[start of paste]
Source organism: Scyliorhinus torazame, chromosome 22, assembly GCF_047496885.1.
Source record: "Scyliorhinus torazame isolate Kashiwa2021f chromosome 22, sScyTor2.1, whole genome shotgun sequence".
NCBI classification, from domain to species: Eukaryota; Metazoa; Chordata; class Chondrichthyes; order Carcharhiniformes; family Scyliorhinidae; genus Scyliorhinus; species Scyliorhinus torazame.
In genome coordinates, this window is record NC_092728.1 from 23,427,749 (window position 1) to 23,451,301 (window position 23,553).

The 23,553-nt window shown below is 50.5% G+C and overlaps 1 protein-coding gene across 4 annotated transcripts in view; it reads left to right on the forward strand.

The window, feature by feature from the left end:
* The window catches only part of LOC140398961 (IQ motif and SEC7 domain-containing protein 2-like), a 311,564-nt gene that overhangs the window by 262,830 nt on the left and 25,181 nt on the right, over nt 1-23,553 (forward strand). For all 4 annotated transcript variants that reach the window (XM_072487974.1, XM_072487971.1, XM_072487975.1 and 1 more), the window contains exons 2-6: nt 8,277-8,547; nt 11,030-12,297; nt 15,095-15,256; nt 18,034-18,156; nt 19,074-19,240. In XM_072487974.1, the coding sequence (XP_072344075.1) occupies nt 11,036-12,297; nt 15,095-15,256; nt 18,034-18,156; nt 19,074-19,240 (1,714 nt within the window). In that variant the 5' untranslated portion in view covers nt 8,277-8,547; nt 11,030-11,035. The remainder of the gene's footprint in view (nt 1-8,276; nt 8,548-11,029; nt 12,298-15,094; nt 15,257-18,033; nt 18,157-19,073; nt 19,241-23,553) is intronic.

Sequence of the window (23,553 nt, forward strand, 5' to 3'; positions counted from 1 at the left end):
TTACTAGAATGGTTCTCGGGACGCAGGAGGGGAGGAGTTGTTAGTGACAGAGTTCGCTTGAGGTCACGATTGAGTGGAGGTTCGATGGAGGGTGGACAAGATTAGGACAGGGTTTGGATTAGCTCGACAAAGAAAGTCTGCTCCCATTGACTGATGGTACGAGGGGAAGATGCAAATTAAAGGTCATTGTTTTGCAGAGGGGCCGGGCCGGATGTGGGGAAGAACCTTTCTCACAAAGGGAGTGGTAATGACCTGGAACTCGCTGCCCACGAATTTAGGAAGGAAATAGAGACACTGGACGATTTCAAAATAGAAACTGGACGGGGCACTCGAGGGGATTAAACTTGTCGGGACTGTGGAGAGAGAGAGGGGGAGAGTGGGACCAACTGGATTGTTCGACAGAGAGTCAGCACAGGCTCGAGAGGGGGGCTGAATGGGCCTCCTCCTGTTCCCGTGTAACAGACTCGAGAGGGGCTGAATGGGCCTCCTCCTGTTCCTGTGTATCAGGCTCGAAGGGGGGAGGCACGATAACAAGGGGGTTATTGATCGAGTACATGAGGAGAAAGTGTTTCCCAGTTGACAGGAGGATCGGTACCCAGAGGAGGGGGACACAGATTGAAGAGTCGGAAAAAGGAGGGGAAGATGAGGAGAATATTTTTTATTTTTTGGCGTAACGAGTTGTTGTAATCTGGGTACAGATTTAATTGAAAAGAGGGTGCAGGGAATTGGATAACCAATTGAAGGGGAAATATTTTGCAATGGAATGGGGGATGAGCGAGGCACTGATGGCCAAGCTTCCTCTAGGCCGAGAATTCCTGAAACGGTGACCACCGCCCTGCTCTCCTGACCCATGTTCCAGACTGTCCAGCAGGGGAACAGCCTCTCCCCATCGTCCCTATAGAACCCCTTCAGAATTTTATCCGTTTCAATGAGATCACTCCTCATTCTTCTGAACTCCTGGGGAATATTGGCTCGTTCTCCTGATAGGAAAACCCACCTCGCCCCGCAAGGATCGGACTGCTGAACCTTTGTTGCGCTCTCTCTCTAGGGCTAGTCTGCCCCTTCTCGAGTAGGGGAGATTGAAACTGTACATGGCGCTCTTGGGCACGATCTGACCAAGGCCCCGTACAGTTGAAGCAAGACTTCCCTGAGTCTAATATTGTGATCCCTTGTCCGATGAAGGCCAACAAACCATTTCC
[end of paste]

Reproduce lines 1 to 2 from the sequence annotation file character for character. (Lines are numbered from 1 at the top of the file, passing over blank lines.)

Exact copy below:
Source organism: Scyliorhinus torazame, chromosome 22, assembly GCF_047496885.1.
Source record: "Scyliorhinus torazame isolate Kashiwa2021f chromosome 22, sScyTor2.1, whole genome shotgun sequence".